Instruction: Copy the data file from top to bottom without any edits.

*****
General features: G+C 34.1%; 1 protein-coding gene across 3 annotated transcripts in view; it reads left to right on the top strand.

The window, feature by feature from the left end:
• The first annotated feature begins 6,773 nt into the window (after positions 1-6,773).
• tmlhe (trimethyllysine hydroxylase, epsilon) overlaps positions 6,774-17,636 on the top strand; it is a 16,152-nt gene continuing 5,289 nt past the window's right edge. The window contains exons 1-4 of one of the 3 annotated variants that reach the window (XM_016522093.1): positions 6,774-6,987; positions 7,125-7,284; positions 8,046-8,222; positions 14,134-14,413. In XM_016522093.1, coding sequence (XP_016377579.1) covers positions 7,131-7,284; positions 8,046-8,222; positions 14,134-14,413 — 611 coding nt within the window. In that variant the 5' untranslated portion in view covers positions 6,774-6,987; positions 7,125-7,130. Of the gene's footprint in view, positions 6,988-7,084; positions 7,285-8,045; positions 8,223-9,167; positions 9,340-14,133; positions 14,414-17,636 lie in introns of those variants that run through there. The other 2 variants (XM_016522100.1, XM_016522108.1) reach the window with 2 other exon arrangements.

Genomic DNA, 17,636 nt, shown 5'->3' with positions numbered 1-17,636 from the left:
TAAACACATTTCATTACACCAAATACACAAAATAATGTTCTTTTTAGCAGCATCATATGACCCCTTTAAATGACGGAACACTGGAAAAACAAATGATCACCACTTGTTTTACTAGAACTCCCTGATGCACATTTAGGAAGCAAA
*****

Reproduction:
General features: G+C 34.1%; 1 protein-coding gene across 3 annotated transcripts in view; it reads left to right on the top strand.

The window, feature by feature from the left end:
• The first annotated feature begins 6,773 nt into the window (after positions 1-6,773).
• tmlhe (trimethyllysine hydroxylase, epsilon) overlaps positions 6,774-17,636 on the top strand; it is a 16,152-nt gene continuing 5,289 nt past the window's right edge. The window contains exons 1-4 of one of the 3 annotated variants that reach the window (XM_016522093.1): positions 6,774-6,987; positions 7,125-7,284; positions 8,046-8,222; positions 14,134-14,413. In XM_016522093.1, coding sequence (XP_016377579.1) covers positions 7,131-7,284; positions 8,046-8,222; positions 14,134-14,413 — 611 coding nt within the window. In that variant the 5' untranslated portion in view covers positions 6,774-6,987; positions 7,125-7,130. Of the gene's footprint in view, positions 6,988-7,084; positions 7,285-8,045; positions 8,223-9,167; positions 9,340-14,133; positions 14,414-17,636 lie in introns of those variants that run through there. The other 2 variants (XM_016522100.1, XM_016522108.1) reach the window with 2 other exon arrangements.

Genomic DNA, 17,636 nt, shown 5'->3' with positions numbered 1-17,636 from the left:
TAAACACATTTCATTACACCAAATACACAAAATAATGTTCTTTTTAGCAGCATCATATGACCCCTTTAAATGACGGAACACTGGAAAAACAAATGATCACCACTTGTTTTACTAGAACTCCCTGATGCACATTTAGGAAGCAAA